Like all major changes, career changes are challenging. While there are obvious challenges such as how to market yourself and how to acquire the necessary skills, there is also a huge emotional cost involved in transitions of any kind. Since most people rely on their jobs as a livelihood, and many more as a main source of identity, changing career direction can be downright scary. Over the course of making my own radical career transitions (teacher in AmeriCorps to manager at a hedge fund, for example), I’ve learned some lessons in how to lessen the emotional burden of making a big change. While I’m talking specifically about career transitions here, I think these ideas could easily apply to other areas of life.
1) Think about your current reality, rather than the possibilities
One of the things I see clients doing the most is getting stuck in the possibilities. I don’t discourage exploration or dreaming — I think that it’s great and it’s a necessary place to start. However, dreaming about potential jobs endlessly, without a dose of reality, usually leads to more confusion than direction. I often hear people say something to the extent of, “There are so many things I want to do that I don’t know where to start.” One strategy I propose is to start narrowing the list down. Start broad, but limit the amount of time you allow yourself to stay in the mindset of “the world is my oyster.” Start to whittle things down by learning about the realities. There are probably practical considerations to help you narrow down the list. These could be things like work-life balance or salary considerations. Perhaps there are aspects of the job you haven’t thought about, such as, who knew the fashion industry really involves a lot of math and finance? By starting to ask real questions about yourself (what you like and what you don’t like, as well as your natural strengths) and your reality, you should be able to narrow your dream list down and move it one step closer to a realistic plan.
2) Get over the Idea that there is one perfect job for you
Another emotional hurdle is thinking that whatever you choose to transition to has to be “it.” I always tell my clients to start by taking away the expectation that they have to choose the “right” thing. Think about some of the most successful people you know and admire. Did their careers take one straight line, or were there many turns and pivots along the way? I’m guessing it’s the latter, and yet when we think of ourselves we tend to put enormous pressure on “figuring it out.” Rather than focusing on making one choice and tying ourselves to it indefinitely, I encourage people to think about it as an option. Perhaps it is an option you will enjoy and spend ten years in. On the other hand, you may realize once you get into the day to day that it’s not the best fit. That’s ok too. Give yourself permission to see your next move as a stage of your career and life, rather than an endpoint, and you will be much happier.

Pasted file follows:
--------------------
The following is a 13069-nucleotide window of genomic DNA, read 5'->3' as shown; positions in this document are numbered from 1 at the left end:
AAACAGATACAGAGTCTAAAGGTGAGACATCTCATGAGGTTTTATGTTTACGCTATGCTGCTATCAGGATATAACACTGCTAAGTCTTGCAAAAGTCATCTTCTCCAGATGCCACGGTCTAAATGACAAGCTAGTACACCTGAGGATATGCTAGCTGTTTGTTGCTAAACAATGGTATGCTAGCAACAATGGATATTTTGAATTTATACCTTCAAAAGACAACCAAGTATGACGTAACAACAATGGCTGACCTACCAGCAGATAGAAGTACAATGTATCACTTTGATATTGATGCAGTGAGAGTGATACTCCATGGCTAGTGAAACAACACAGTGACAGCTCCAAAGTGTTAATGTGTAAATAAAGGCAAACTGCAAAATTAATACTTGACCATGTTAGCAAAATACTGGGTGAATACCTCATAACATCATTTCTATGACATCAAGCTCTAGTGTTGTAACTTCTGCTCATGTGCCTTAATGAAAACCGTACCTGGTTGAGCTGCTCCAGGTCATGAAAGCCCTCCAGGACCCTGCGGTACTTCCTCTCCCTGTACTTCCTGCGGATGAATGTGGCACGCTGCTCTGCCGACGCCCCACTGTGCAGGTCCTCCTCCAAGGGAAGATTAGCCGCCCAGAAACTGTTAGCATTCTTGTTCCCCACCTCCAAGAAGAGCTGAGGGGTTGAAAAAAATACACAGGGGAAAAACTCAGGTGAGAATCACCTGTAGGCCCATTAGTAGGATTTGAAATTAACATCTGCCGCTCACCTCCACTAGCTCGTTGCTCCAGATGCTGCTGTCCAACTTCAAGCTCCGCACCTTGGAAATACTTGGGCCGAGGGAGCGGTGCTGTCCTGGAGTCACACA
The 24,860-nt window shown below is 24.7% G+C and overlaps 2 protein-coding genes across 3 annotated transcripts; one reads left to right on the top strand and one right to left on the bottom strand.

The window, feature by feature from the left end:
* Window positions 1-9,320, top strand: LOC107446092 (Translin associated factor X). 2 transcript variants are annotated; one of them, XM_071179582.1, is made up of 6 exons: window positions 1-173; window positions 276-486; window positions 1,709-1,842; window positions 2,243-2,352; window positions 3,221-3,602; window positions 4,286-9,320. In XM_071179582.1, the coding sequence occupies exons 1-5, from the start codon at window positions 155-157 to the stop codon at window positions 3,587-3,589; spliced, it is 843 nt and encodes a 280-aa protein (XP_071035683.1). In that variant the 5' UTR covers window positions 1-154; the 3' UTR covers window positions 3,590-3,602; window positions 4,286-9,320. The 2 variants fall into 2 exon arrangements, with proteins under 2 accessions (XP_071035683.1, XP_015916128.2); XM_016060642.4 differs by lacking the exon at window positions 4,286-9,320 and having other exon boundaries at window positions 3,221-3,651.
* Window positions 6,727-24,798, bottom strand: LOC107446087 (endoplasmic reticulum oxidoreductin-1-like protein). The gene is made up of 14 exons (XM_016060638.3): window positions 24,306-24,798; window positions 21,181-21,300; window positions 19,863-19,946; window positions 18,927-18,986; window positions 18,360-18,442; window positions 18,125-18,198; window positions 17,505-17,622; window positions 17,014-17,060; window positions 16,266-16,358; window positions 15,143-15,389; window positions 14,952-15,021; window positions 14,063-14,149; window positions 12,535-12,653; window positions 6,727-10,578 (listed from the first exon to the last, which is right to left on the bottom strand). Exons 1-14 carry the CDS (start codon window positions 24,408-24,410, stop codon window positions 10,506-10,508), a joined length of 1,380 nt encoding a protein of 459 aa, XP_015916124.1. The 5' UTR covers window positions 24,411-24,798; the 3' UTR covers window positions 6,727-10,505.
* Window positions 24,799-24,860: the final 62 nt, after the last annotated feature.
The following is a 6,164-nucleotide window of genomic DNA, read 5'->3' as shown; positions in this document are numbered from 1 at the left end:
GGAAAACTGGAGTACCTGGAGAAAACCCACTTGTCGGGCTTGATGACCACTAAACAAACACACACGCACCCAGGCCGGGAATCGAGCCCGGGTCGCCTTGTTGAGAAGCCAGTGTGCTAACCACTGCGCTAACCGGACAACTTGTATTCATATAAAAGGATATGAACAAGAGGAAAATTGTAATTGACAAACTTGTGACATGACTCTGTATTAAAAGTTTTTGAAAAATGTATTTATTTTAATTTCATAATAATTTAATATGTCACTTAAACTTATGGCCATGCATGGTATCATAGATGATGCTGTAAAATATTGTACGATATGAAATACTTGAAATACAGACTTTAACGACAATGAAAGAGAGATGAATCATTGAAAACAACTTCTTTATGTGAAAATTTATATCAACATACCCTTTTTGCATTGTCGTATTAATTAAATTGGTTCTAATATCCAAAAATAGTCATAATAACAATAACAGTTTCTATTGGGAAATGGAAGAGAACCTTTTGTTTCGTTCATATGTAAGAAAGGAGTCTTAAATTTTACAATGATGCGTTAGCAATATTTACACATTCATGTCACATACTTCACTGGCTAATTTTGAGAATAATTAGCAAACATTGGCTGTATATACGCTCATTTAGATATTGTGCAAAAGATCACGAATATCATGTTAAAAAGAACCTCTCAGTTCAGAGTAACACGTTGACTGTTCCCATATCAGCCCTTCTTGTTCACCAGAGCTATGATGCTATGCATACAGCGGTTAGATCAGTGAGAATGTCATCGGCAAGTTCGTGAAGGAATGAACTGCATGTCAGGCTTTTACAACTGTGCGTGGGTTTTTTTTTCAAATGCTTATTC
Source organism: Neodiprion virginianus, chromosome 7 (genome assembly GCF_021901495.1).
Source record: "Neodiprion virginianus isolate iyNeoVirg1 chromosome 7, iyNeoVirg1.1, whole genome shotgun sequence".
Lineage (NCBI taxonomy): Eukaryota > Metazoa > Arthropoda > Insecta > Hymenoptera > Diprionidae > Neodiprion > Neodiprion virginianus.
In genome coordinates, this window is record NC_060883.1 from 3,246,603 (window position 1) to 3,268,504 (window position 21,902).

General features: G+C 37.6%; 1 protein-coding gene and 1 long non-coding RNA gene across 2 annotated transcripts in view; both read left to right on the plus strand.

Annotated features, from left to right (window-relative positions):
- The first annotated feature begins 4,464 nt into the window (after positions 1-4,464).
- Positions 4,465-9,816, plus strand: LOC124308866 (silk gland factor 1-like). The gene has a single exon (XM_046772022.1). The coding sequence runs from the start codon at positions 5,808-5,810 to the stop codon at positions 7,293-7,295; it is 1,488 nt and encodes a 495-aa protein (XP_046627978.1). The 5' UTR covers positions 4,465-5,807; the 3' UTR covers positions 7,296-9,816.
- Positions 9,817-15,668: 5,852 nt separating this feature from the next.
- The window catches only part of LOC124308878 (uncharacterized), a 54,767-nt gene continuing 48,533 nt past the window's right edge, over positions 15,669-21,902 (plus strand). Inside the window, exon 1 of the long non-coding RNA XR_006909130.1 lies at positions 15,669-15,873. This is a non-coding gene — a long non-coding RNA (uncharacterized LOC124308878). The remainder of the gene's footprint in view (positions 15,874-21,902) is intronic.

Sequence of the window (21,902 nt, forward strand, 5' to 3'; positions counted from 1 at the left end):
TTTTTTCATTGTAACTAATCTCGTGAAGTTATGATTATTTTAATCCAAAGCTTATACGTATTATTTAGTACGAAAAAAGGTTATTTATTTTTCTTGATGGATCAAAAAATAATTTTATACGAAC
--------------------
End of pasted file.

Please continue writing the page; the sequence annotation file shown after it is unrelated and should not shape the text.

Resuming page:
3) Use the Scientific Method
Now that you’ve accepted you need to narrow down the infinite possibilities, the question becomes: what to do with your short list? I suggest thinking of it like the scientific method, where you develop a hypothesis and then go out and test it. You develop this hypothesis of what you might excel at by self exploration and research, and then go out there and test it by getting involved. The only way to know for sure is to experience it in some way, whether that way is working in the role full-time, volunteering, or shadowing. If your hypothesis turns out to be wrong, that is not a reason to panic. It is not a failure. As long as you learn from it, reflect on the new knowledge you have gained, and continue to move forward, it was progress. Big progress.
4) Ask yourself what it would mean if you don’t make a change
I used to ask myself, “What if I make the wrong choice?” That would send me down a spiral of doubt and anxiety. I see the same thing happening to clients all the time. The shift that helped me make some of the most radical changes in my life (e.g. quitting my lucrative job in finance and moving to DC to pursue graduate school) was changing the question. Instead of asking, “Is this the right decision?” I started asking myself, “How will you feel in one year, two years, five years, if you make no change at all?” For me, that was the motivation I needed. I knew that logically, if I stayed, I would only get unhappier. If I left, there was at least a chance I would find something I loved. When you look at it that way, it’s hard to deny the logic of taking action.
5) Get Support
No doubt about it, making changes and taking risks is hard. Really, really hard. Even with all the above work you can do internally, it is incredibly valuable to have outside support. For me, this was difficult because I had to tell people what I was going through. I also had to learn not to be upset when other people didn’t agree with the choices I made. What helped me was being clear about what I needed from people. Those who are close to you want to help, so let them know what would help. Want support without their input on your choice? Make that clear. Want a friend to work through the logic with you and be brutally honest? Make it easier for both of you and say that up front. This can be hard to do, but the only thing harder is trying to do it all yourself.